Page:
April 6, 2017
I talk a lot about autonomous or self-driving vehicles. I believe it is one of the top paradigm shifts this society will see, and it is fraught with a plethora of wide and deep subjects. The eventual influence of unattended driving will make a significant shift in many of the transportation archetypes we currently have. Can you imagine that someday, all vehicles will just be nodes on a transportation infrastructure, with any and all types of activities going on inside of them.
I can only imagine what society will be like when people see today’s vehicles the way today’s teens see wired telephones.
But, that is many years off, and I digress. Back in the real world, presently the picture of self-driving vehicles is comprised mainly of driver-assist technologies. While hands-off driving is a possibility today, it is still only in beta test, regardless of what Google and Tesla claim.
However, coming down the pike is a set of technologies that will ratchet up the hands-off scenario a couple of notches. These will be the core technologies that, once all the elements are in place, will enable true driverless vehicle infrastructures.
They are a class of communication technologies that are two-way. Under the generic term V2X, they include vehicle-to-vehicle (V2V), vehicle-to-infrastructure (V2I), vehicle-to-grid (V2G), vehicle-to-home (V2H) vehicle-to-pedestrian (V2P), and others that are yet to be find their acronyms.
As these evolve, they will replace what is currently the state of the art – sensors. Most of what is going on, right now, in this space is equipping vehicles with various types of sensors and sensing equipment. This includes ultrasonic sensors, cameras, and various renditions of radar for the most part. And equipping pedestrians, infrastructures, the home and the grid are the more complex of the set. The one getting most of the attention now is V2V.
Why? Because V2V is going to be the easiest of the set to implement. Car manufacturers are on board, the Department of Transportation is on board and dedicated short-range communications (DSRC) players are on board. So this is one of those rare occasions where all the players are on the same team.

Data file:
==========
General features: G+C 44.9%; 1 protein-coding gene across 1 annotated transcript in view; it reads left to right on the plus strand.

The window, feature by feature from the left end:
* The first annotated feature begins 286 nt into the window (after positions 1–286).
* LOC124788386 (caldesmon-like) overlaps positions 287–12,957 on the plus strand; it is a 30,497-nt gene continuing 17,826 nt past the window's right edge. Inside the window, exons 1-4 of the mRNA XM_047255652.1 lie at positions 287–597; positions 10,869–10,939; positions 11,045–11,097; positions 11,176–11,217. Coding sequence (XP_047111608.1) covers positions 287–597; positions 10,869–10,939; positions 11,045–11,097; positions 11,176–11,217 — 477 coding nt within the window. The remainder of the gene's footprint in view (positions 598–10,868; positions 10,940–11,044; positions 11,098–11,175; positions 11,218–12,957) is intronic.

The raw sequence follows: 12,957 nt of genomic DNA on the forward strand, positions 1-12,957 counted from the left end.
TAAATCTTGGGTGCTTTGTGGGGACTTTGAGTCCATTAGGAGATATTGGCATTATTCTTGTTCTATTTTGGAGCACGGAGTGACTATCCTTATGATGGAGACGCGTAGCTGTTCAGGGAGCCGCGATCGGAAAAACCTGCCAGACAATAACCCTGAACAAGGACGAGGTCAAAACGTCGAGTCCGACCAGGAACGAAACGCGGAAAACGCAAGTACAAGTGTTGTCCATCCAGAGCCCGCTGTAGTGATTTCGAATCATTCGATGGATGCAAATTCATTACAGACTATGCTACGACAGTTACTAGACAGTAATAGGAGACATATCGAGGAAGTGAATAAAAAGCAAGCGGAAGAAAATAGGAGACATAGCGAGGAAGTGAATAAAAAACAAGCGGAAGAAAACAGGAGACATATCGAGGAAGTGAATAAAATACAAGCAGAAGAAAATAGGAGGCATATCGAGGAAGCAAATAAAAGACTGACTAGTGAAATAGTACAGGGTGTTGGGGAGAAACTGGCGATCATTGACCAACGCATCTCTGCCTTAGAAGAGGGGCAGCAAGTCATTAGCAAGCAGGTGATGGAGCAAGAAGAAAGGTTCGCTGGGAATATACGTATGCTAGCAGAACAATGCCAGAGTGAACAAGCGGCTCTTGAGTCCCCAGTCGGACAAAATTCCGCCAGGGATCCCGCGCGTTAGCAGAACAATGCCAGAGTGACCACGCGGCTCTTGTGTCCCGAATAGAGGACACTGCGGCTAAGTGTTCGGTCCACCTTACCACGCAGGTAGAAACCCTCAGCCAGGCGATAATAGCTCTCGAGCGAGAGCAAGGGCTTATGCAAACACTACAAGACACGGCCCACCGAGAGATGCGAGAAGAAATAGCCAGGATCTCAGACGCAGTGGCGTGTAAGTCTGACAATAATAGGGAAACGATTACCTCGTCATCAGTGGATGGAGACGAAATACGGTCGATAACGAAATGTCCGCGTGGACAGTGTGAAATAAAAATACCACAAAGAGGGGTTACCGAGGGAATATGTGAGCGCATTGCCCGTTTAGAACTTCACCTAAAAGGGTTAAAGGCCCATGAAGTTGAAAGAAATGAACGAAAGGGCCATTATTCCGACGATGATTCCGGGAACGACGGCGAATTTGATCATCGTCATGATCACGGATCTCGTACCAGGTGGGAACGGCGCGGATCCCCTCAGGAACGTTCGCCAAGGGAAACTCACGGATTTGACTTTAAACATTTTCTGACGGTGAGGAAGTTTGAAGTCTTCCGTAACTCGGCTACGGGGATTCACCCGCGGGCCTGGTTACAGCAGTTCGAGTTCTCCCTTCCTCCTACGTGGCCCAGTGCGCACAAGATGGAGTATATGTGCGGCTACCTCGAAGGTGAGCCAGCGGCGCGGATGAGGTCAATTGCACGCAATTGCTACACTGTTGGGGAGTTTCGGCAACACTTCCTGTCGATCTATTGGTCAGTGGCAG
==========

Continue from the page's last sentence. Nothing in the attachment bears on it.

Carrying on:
DSCR is really an ideal technology for smart cars. With DSRC, V2V communications can contain all sorts of pertinent information: location, speed, direction, braking status and more. That data would be updated and broadcast up to 10 times per second to nearby vehicles. That is whole lot better than relying solely on sensor data received by each vehicle. Such data allows the vehicle to make not only sensory decisions but informational, as well. Couple that with advanced artificial intelligence and this is the biggest single current improvement in fully driverless cars because it involves the ability to receive data from other moving targets – orders of magnitude more valuable than just bouncing signals off them.
Information from the rest of the V2X vectors will, of course, be useful, but most of it will come from static environments where change isn’t nearly as significant as targets moving at speeds of up to 85 mph today, and who knows how fast tomorrow. Plus, the V2V environment is constantly changing, in real time, inside extremely short time frames.
DSRC can “see” about 300 meters in any direction. There is still a bit of fear, uncertainty and doubt (FUD) around V2V, one of which is the computing horsepower required to assess, analyze and act on myriad sensor data and DSRC communications coming in simultaneously. Such systems will need to handle 1,500 or more request per second, and that is still a challenge for system hardware, today. Once the full V2X ecosystem is in place, that number could easily double. And it isn’t just the inputs. At high speed, changes occur in fraction of a second so the hardware must be capable of extremely fast analysis and computing time. Finally, add redundancy, security, and error checking to all of this and it poses a real technical challenge for smart vehicle system designers.
Not that it won’t happen, but it will be awhile. Still V2V is a strong jumping off point. And the other V2X technologies are on parallel tracks, so it’s not like they will have to be linked together in the development chain. But once it all comes together, it will be a game changer.